The illegal use of clenbuterol in livestock farming may affect the results of doping controls in sport. This is the conclusion of a study by the Institute of Food Safety, RIKILT Wageningen UR, Netherlands, in partnership with fellow institutes.
At the behest of FIFA (Fédération Internationale de Football Association), RIKILT examined 47 meat and food samples. All originated from hotels in Mexico where football teams stayed during the U-17 World Cup. In 14 of these samples, the growth promoter clenbuterol was found.
A different institute studied 208 urine samples from footballers staying at the hotels in question and found clenbuterol in 109 of them. Only five of the 24 teams which had provided urine samples tested negative for the presence of clenbuterol. At least one of those teams had been put on a strict non-meat diet.
FIFA launched its investigation into possible problems with food contamination in connection with doping tests in 2011, prompted by five positive doping tests involving clenbuterol in members of the Mexican national football team during out-of-competition doping tests.
The study demonstrates that clenbuterol in meat for human consumption causes major problems when eaten by top athletes who are registered in national and international doping control systems. As such, there is an urgent need for government action to combat the illegal use of clenbuterol in livestock farming worldwide.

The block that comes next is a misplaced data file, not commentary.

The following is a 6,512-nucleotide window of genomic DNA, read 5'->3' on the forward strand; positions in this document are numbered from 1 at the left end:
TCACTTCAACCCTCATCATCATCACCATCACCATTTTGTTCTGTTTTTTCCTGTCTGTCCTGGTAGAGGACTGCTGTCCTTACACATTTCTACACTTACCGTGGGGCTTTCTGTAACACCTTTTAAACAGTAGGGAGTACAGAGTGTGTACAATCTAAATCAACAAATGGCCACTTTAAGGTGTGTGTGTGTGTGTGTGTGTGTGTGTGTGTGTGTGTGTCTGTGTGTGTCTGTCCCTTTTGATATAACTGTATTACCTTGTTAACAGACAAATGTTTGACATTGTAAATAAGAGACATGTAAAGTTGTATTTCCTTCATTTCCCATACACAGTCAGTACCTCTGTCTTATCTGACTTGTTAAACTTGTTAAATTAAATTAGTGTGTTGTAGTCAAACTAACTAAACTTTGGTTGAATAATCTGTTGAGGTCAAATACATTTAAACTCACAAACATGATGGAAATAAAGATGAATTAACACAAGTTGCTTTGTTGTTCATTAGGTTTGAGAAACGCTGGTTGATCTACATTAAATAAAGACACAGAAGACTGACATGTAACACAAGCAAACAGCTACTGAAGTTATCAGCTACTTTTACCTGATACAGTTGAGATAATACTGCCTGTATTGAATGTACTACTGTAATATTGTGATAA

The use of clenbuterol in livestock farming is banned in the entire European Union. This prohibition also applies to all meat exporting countries selling meat products in the markets of the EU member states.
- Mario Thevis, Lina Geyer, Hans Geyer, Sven Guddat, Jiri Dvorak, Anthony Butch, Saskia S. Sterk, Wilhelm Schänzer. Adverse analytical findings with clenbuterol among U-17 soccer players attributed to food contamination issues. Drug Testing and Analysis, 2013; DOI: 10.1002/dta.1471
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